Feb 2019 139 4,902 93 4,995
Mar 2019 251 4,796 67 4,775
Apr 2019 247 4,554 195 4,753
May 2019 739 4,743 797 4,916
Jun 2019 935 5,190 801 4,548
Jul 2019 2,255 6,849 1,287 5,057
Aug 2019 1,713 8,032 886 5,398
Sep 2019 1,453 8,739 802 5,756
Oct 2019 555 8,768 583 6,152
Nov 2019 563 9,054 354 6,219
Dec 2019 190 9,176 227 6,200
Jan 2020 284 9,325 188 6,280
Feb 2020 186 9,371 102 6,289
Mar 2020 327 9,447 324 6,546
Apr 2020 407 9,607 529 6,880
May 2020 834 9,702 649 6,732
Jun 2020 1,043 9,810 822 6,753
Jul 2020 1,659 9,214 1,147 6,613
Aug 2020 1,359 8,859 1,499 7,226
Sep 2020 964 8,371 1,218 7,642
Oct 2020 836 8,652 890 7,949


In August 2016, the table data for the DETER columns switches from DETER to DETER-B, Brazil’s new deforestation detection system.

  • Amazon deforestation jumps sharply in April

    - Deforestation in the Brazilian Amazon surged during the month of April, ending a streak of three consecutive months where forest clearing had been lower than the prior year.- The rise in deforestation came despite a high-profile pledge from Brazilian President Jair Bolsonaro to rein in deforestation in Earth’s largest rainforest.- According to preliminary deforestation alert data released Friday by Brazil’s national space research institute INPE, deforestation in the Brazilian portion of the Amazon amounted to 581 square kilometers in April, a 43% increase over April 2020- However, by INPE’s count, deforestation is still pacing behind last year’s rate, though that conclusion is contradicted by Imazon, a group that independently monitors forest clearing in the region.

  • Karipuna people sue Brazil government for alleged complicity in land grabs

    - Leaders of the Karipuna Indigenous group in Brazil are suing the government for what they say is complicity in the continued invasion and theft of their land.- Findings by Greenpeace and the Catholic Church-affiliated Indigenous Missionary Council (CIMI) show 31 land claims overlapping onto the Karipuna Indigenous Reserve, while 7% of the area has already been deforested or destroyed.- The Karipuna Indigenous, who rebuilt their population to around 60 in the last few decades from just eight members who survived mass deaths by disease that followed their forced contact with the outside world in the 1970s, are seeking damages of $8.2 million, the right to permanent protection, and the cancellation of all outsider land claims to their territory.- Land grabbing has been fueled by the political rhetoric and action of President Jair Bolsonaro and his allies, who are seeking to drastically reduce protected areas in the Amazon and weaken environmental protections, activists and experts say.

  • Deforestation-free beef stymied by Brazil’s unequal supply chain

    - A decade after signing agreements to ban deforestation caused by the beef industry, cattle ranching continues to be the leading cause of deforestation in the Brazilian Amazon.- A study reveals disparities between ranchers and meatpackers that make it difficult for the industry to comply with the agreements and that allow deforestation to persist.- Only 100 out of 160 meatpacking plants in the study area, in southeast Pará state, have signed zero-deforestation agreements; of these, only 56 have been audited for their compliance.- Among ranches, bigger ones have the financial resources and access to technology to boost productivity without clearing forest for new pasture, while smaller ones tend not even to be formally registered, depriving them of incentives to aim for compliance.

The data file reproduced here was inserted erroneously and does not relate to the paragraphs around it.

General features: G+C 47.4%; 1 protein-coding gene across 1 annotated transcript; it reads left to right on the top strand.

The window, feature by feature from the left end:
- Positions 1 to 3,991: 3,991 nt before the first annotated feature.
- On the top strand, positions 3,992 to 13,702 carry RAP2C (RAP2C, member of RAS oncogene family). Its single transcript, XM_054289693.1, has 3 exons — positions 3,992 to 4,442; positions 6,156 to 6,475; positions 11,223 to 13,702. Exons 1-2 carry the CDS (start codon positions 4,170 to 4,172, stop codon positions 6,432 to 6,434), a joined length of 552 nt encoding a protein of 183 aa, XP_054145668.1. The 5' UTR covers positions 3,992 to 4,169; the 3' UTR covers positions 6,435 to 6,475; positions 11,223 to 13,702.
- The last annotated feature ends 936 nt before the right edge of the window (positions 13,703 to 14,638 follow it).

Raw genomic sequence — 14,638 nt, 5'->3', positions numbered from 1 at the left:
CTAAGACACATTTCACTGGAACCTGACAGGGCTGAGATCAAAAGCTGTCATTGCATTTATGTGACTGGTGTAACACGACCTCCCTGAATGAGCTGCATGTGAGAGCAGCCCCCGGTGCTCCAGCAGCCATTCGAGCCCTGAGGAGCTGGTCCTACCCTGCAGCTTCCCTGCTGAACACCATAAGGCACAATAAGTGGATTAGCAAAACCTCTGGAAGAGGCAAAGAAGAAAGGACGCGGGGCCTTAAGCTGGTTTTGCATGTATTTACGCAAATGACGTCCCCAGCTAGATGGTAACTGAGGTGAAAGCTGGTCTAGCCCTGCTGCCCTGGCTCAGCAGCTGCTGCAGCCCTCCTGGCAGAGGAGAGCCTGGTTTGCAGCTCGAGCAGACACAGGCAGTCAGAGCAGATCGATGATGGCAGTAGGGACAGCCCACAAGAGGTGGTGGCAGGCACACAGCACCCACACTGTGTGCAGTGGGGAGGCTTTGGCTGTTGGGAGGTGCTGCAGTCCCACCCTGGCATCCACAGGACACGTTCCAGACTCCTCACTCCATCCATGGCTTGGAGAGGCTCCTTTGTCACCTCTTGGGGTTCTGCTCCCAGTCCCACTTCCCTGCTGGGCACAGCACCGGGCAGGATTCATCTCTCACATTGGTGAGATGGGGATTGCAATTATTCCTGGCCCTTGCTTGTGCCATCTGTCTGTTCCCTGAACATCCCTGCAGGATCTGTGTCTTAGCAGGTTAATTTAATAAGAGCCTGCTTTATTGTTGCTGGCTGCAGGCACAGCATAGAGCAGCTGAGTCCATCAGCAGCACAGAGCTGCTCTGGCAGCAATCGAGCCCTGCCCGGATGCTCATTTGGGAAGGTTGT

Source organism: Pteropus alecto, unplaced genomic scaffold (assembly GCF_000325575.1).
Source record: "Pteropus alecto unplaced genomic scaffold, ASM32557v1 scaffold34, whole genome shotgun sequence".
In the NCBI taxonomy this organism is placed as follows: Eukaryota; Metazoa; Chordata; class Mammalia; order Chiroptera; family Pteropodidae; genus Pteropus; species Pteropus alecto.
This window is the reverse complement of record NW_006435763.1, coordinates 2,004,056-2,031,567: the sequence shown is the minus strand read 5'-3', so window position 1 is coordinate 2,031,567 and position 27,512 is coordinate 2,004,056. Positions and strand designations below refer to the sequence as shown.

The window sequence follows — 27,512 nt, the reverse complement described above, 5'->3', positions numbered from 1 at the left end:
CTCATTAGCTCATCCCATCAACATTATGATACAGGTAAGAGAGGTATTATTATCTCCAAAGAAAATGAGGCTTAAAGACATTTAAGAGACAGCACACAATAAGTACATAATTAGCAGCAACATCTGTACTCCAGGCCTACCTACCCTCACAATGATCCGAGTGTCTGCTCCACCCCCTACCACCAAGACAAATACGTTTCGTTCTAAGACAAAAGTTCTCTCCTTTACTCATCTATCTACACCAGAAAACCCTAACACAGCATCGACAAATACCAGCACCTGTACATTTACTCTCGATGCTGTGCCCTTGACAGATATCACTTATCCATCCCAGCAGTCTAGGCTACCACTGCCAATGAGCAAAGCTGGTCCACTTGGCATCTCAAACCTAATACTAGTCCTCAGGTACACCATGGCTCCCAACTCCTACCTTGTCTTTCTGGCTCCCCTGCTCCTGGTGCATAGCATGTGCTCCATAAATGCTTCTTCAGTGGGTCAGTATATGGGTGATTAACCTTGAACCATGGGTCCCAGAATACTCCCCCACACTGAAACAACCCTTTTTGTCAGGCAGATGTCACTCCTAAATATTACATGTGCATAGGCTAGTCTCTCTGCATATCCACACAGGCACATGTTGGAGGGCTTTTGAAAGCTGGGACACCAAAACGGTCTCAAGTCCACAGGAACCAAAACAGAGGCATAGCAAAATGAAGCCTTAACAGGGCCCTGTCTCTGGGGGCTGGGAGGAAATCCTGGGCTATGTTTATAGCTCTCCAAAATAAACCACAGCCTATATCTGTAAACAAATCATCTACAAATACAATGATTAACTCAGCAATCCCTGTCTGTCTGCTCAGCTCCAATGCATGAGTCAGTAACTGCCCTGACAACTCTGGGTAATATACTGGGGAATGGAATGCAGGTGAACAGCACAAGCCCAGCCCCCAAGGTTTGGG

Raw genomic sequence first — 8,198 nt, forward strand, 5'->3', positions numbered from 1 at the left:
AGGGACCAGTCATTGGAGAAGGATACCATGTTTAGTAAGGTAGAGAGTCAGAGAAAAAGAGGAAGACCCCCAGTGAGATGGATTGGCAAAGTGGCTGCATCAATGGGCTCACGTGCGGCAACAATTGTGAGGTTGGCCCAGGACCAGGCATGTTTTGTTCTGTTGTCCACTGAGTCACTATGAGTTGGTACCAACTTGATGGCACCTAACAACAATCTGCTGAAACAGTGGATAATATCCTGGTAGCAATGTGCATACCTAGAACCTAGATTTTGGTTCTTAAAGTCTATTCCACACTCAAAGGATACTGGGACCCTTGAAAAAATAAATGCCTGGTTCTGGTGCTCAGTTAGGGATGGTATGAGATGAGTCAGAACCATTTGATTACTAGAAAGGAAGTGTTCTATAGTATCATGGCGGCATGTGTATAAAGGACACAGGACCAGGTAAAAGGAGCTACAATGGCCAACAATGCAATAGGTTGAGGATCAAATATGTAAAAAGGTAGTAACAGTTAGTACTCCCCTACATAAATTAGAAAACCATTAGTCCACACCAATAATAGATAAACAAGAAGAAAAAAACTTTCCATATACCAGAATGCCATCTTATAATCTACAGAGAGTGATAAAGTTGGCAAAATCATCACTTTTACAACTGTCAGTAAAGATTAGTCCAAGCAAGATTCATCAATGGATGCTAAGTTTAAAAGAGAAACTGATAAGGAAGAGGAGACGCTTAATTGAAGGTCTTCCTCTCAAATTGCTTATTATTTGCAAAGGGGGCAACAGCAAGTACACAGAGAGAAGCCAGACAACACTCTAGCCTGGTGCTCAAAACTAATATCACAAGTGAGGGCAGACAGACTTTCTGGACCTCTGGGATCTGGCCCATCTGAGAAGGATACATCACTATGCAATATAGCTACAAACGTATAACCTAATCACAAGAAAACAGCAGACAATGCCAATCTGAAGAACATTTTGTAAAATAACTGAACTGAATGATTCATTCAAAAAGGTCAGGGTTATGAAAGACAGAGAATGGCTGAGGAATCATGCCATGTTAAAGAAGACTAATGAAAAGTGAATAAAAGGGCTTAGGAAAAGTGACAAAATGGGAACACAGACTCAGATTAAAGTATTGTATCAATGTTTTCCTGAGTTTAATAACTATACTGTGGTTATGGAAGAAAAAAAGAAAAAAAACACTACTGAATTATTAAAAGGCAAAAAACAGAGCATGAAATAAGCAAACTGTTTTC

• Brazil’s Bolsonaro vowed to work with Indigenous people. Now he’s investigating them

    - At least two top Indigenous leaders in Brazil, Sônia Guajajara and Almir Suruí, were recently summoned for questioning by the federal police over allegations of slander against the government of President Jair Bolsonaro.- Both probes were prompted by complaints filed by Funai, the federal agency for Indigenous affairs, just a week after Bolsonaro pledged at a global leaders’ climate summit to work together with Indigenous peoples to tackle deforestation in the Brazilian Amazon.- The NGO Human Rights Watch said it’s “deeply concerned” about the government’s moves and called any retaliation against Indigenous peoples a “flagrant abuse of power,” while APIB, Brazil’s main Indigenous association, called the government’s approach a “clear attempt to curtail freedom of expression.”- Under Bolsonaro, deforestation in Brazil has reached its highest level since 2008, invasions of indigenous territories increased 135% in 2019, and the persecution of government critics under a draconian national security law has skyrocketed.

  • ‘Zero illegal deforestation’ – One more Bolsonaro distortion (commentary)

    - At U.S. President Joe Biden’s virtual climate summit on Earth Day, 22 April, Brazilian president Jair Bolsonaro promised “zero illegal deforestation by 2030.”- “Zero illegal deforestation” can be achieved in two ways: by stopping deforestation, and by legalizing the deforestation that is taking place. The second path is in full swing.- A series of laws facilitating “land grabbing” (which in Brazil means large-scale illegal appropriation of government land) is being fast-tracked in the National Congress with support from Bolsonaro.- Once grabbed land is legalized, the deforestation on it can be “amnestied” and subsequent deforestation legally permitted. The end result is more deforestation. All deforestation, legal or not, causes climate change. This post is a commentary. The views expressed are those of the author, not necessarily Mongabay.